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Women's Football

Aussies seek to build on decade-long growth

Leena Khamis #19 of Australia celebrates
© Getty Images

This month marks somewhat of a watershed for women’s football Down Under, with the baton being passed from the most experienced current coach in the international arena to one untested at the top level. Tom Sermanni will commence his new role with FIFA/Coca-Cola Women's World Ranking leaders USA and will hand over Australia’s reins to former Netherlands international Hesterine de Reus.

In the eight years that Sermanni was at the helm, women’s football in Australia, led by the Matildas, made a quantum leap in every respect. A significant boom in participation coincided with the national team growing from being a bit player on the world stage to holding down a regular spot in the top ten of the global ladder.

The portents were there from Sermanni’s very first match in charge. Australia defeated Germany almost eight years ago to the day, in what was the nation’s first win against reigning world champions.

I had the opportunity to watch some of the Matildas' matches at Germany 2011 and I very much enjoyed their style. We have some very ambitious plans.

There followed consecutive appearances in the quarter-finals of the FIFA Women’s World Cup™, and an Asian crown. The Matildas are still the only male or female Australian team to conquer Asia since the nation joined the confederation in 2005. It is a significant feat considering Asia’s strength in women’s football on a global scale.

Memorable moments
A maiden appearance in the AFC Women’s Asian Cup in 2006, and subsequent FIFA Women’s World Cup in China PR a year later, were breakthrough moments according to Sermanni. “Those two tournaments reinforced to the players that we had players that could attack, try and win games, and play football,” Sermanni told “Some of the cohesion and style of football gave our players the belief that they could match some of the best in the world.”

And what changes has Sermanni seen in the Australian team since he took charge? “There are probably two major differences,” said the affable Scotland-born Australian, a veteran of the FIFA Women's World Cup in 1995. “The attitude of the players is one of having a feeling of belief that they can go out and potentially win against anyone. Previously the team perhaps went out hoping to grind out a result, and hope not to get beaten.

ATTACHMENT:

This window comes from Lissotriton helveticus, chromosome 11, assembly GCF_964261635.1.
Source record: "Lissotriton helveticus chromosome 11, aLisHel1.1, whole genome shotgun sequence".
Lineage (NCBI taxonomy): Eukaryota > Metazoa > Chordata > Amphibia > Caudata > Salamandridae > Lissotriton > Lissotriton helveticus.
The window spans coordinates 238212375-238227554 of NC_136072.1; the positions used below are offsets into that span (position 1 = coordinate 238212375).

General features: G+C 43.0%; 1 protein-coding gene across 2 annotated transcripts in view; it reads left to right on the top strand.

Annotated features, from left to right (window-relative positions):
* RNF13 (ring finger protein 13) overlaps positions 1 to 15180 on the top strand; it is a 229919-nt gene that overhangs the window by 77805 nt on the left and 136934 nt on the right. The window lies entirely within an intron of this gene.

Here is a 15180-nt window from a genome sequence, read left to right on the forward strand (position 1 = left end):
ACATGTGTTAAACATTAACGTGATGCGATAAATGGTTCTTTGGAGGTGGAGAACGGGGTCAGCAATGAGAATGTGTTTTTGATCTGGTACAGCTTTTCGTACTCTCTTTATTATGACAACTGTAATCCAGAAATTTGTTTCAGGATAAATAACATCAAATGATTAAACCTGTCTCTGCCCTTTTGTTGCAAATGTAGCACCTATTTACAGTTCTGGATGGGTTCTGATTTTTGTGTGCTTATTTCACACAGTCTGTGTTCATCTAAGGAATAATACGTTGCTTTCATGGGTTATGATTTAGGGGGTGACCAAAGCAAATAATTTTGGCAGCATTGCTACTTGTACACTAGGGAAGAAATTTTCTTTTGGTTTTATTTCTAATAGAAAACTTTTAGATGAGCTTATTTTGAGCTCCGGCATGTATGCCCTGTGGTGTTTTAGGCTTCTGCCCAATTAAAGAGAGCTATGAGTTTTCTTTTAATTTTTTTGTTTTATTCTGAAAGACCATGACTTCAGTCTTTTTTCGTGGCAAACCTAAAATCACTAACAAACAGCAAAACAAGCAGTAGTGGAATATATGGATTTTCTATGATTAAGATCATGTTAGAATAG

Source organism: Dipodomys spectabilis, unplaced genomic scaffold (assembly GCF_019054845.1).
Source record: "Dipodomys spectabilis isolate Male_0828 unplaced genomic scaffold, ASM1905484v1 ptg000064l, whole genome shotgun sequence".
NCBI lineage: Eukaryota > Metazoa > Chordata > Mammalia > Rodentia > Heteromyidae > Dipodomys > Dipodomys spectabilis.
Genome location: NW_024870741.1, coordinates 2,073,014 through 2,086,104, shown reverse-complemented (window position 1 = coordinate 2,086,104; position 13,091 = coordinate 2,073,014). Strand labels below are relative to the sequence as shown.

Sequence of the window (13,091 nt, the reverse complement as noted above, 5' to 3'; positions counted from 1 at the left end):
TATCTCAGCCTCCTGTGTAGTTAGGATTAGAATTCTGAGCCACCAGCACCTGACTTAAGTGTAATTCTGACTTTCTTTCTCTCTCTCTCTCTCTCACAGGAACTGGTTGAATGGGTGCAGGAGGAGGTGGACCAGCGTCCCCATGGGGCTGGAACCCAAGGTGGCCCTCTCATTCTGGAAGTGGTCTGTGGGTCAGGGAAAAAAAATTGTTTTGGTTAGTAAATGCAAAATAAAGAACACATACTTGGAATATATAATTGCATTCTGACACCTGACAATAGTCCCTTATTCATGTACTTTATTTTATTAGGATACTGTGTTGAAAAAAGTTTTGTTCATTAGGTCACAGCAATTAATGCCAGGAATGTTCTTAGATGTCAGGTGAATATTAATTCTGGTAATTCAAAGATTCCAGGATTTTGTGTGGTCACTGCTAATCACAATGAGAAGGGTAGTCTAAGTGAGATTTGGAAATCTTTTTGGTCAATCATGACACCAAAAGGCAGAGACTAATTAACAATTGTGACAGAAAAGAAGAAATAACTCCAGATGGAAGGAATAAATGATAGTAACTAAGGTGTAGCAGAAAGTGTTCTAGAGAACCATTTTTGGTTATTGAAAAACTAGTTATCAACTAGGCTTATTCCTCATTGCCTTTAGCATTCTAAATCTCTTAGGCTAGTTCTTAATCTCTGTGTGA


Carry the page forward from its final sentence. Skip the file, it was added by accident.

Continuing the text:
"The other thing is that technically the players Australia are producing are very gifted. I think that, other than the Asian nations, the Australian players are as naturally gifted as anyone in the world. I think that is a result of the coaching system which has included trying to identify players that can all the way to international level.”

Since qualification for China 2007, women’s football has enjoyed a far greater share of the spotlight with the establishment of the W-League in 2008, which benefits from free-to-air TV coverage. Participation has undergone exponential growth, while several national team players enjoying rapidly growing profiles.

“The most significant change has been the number of girls playing, which has helped bring the game into the mainstream,” said Sermanni. “If you look back to the '90s, the game was almost a minority sport in Australia. So at the elite level this change has resulted in far better quality of players coming through, having played since the age of six and seven. Because of this the profile improves, and young players can see that the game offers a lot as a professional sport."

New horizons appear
The recently appointed De Reus comes with an impressive CV in terms of development, having worked extensively in youth and technical development, notably with the Netherlands’ national youth team programs. Most recently, De Reus, capped 43 times by Oranje Leeuwinnen, had a brief stint at PSV FC Eindhoven, following a two-year spell as Technical Director and head coach with Jordan.

De Reus will have the opportunity to groom a youthful Australia side, who were one of the youngest at the last FIFA Women's World Cup with a dozen teenagers in their ranks.

“I had the opportunity to watch some of the Matildas' matches at Germany 2011 and I very much enjoyed their style of football,” said De Reus. “We have some very ambitious plans for the team over the coming years. With support, I am confident that we can perform on the international stage to the level that we aspire too.”

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